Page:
Western Nations Face Rising Risk From Terrorists, Says New Report
The risk posed by ISIS and other terror groups to Western nations has increased in the last year, according to a new report from the Risk Advisory Group (RAG).
Those nations which are now at increased risk are: Belgium, Denmark, Canada, Estonia, Ireland, Norway, Australia, Germany, and France. For Estonia, the report said Russian aggression was the cause of its higher risk rating.
“Elevated geopolitical tensions in parts of Eastern Europe and Eurasia contributed to two increased risk scores in the region – Ukraine and Estonia. Russia’s military manoeuvers and increase in military spending mean that the potential for further armed conflict in the area is no longer unthinkable, yet the overall outlook in the rest of the region is moderately positive, including in Central Asia with three reduced risk ratings,” said the report.
The latest Aon Terrorism and Political Violence Map found there had been a reduction on country risk ratings globally, but the dangers getting worse in a smaller number of countries.
“The Aon Terrorism and Political Violence map is a key analytical source which helps our clients understand terrorism risk exposures across the globe. It is interesting that Europe is at significantly greater risk from the rise of the Islamic State. Businesses need to understand how they can mitigate against this risk in affected countries as well as build terrorism insurance programmes that align more closely with their exposure,” says Scott Bolton, Director of Business Development and Network Relations at Aon Risk Solutions, which worked with RAG on the report.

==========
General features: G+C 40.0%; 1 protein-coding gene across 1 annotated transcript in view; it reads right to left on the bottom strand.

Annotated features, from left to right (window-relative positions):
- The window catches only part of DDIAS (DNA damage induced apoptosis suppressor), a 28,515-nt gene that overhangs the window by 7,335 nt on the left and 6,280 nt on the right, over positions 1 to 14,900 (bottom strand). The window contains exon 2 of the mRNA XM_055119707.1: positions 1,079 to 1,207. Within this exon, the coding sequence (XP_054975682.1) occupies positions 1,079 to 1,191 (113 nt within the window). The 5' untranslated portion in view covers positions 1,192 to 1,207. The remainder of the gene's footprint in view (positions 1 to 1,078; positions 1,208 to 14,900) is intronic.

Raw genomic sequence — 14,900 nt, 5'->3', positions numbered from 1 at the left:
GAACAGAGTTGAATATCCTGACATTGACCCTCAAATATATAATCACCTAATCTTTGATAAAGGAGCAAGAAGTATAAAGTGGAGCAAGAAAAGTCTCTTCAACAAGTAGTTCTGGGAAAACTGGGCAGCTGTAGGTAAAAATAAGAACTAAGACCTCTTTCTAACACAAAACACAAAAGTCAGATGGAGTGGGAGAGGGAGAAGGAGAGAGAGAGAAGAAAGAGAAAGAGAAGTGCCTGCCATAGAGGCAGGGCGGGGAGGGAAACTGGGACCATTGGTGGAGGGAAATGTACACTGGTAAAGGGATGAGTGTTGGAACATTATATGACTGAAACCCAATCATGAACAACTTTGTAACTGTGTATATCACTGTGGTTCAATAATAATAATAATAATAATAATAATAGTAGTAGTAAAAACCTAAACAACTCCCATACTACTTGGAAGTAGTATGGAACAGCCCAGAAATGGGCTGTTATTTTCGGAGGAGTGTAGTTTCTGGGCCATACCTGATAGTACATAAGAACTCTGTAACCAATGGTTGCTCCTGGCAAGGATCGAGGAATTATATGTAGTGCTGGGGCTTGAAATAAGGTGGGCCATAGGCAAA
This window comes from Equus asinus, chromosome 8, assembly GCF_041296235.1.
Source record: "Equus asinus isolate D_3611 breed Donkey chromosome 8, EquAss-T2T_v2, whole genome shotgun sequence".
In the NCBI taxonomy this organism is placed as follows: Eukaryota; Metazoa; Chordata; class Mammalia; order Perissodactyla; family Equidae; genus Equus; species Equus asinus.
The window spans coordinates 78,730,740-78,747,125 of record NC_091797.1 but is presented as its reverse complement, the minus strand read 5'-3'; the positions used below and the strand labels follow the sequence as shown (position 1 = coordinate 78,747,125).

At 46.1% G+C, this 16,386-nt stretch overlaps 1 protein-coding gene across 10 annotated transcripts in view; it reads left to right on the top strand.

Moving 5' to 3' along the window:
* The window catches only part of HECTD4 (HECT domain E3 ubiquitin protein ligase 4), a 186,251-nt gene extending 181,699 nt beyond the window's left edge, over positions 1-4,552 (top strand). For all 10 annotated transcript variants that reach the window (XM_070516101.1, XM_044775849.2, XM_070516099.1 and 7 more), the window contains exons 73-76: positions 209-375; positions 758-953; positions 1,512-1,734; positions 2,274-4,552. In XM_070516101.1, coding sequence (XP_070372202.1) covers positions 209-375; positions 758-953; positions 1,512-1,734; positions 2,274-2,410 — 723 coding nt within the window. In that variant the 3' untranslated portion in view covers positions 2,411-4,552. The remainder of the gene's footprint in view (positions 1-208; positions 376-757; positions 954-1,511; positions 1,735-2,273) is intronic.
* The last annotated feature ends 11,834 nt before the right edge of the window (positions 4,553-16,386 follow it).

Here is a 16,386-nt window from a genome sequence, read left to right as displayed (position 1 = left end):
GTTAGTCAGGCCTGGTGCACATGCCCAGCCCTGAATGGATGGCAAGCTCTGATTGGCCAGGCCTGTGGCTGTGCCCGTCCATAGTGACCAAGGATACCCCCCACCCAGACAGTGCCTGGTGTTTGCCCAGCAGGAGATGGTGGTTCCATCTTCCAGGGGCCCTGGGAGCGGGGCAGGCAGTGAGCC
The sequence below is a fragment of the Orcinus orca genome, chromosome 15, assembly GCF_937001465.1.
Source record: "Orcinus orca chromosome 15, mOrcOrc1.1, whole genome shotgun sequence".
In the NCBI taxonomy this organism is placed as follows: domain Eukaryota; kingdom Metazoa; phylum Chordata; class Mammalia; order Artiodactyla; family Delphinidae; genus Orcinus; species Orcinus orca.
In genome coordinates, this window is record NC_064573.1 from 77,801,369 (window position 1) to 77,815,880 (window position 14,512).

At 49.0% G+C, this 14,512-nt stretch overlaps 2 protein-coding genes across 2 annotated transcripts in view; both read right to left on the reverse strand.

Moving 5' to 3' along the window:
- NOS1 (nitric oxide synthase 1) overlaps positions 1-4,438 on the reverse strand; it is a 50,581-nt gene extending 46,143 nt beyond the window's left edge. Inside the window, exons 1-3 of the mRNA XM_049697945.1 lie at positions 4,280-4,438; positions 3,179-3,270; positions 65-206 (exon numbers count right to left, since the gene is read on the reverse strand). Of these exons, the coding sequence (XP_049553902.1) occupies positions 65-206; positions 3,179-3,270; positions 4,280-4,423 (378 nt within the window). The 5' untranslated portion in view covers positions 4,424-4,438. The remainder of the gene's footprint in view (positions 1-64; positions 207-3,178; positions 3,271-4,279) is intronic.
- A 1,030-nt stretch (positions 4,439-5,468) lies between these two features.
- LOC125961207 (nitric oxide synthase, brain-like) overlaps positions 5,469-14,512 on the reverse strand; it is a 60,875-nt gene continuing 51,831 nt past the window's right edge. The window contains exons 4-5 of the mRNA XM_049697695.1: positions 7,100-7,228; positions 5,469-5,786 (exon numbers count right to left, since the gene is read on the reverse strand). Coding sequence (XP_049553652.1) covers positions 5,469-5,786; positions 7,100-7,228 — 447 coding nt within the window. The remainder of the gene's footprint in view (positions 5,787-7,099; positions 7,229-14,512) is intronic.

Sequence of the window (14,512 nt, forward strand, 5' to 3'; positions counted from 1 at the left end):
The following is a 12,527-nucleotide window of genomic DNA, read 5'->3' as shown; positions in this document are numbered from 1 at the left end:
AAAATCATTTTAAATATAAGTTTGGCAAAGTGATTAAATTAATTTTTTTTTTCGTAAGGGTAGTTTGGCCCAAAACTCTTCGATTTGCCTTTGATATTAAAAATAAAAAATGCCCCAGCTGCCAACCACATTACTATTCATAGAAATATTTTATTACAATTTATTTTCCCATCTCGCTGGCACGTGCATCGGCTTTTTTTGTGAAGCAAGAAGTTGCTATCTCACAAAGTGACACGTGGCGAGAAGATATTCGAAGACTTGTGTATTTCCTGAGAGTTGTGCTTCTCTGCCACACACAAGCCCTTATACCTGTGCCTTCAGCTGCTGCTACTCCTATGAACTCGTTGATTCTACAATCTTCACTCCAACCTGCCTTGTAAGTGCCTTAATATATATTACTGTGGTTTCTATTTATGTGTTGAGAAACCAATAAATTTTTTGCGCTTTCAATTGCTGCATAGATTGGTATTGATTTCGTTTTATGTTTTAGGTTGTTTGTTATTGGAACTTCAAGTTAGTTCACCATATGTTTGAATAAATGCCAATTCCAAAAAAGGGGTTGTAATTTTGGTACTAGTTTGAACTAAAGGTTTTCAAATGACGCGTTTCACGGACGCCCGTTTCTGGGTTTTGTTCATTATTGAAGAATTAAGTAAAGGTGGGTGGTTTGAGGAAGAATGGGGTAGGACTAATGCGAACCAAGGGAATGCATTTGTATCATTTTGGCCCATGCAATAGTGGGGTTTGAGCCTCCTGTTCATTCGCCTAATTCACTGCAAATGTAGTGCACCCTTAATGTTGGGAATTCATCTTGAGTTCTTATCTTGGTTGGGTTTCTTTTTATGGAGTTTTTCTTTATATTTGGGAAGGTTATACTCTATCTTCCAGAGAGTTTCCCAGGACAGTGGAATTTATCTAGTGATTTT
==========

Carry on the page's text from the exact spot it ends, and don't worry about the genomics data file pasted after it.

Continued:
Concerns About Ethnic Violence In Macedonia
The tragic ethnic violence that claimed hundreds of thousands of lives in the Balkans in the late 1990s seems to be making a comeback in Macedonia and is raising questions about the nation’s political stability.
While the country has been embroiled in political intrigue involving leaked phone conversations and accusations of corruption lobbed by the Social Democratic Union of Macedonia against the government, but it was not until early May that ethnic strife really moved to the forefront.
On May 9, eight police officers and fourteen ethnic Albanian gunmen were killed in clashes in the northern city of Kumanovo, after authorities said they uncovered a group of ethnic Albanian terrorists plotting to attack strategic targets, according to The Australian.
The town of Kumanovo, which is ethnically mixed, was the center of hostilities between ethnic Albanian rebels and government forces during the ethnic conflict in 2001.
In an effort to resolve some of the differences between the SDU and the government of Prime Minister Nikola Gruevski, the European Union facilitated talks, which ended without a resolution this month.
“We’ve urged the authorities to make progress toward accounting for allegations of government wrongdoing that arise from the recent disclosures. We also have urged the opposition party to return to parliament so that it can take part in strengthened parliamentary oversight of Macedonian Government institutions, including an inquiry committee into these disclosures,” Jeff Rathke, from the US State Department, according to the Balkan Times.
While Zoran Jačev of the European Council on Foreign Relations says the situation today is very different from 2001, the last time Macedonia witnessed similar violence, and that a renewal of ethnic conflict is limited, he does note that “the deep political crisis in Macedonia over the last two months could be exploited by criminal and extremist groups” and cautions that “it must be resolved as soon as possible in order to prevent these groups spreading interethnic tensions.”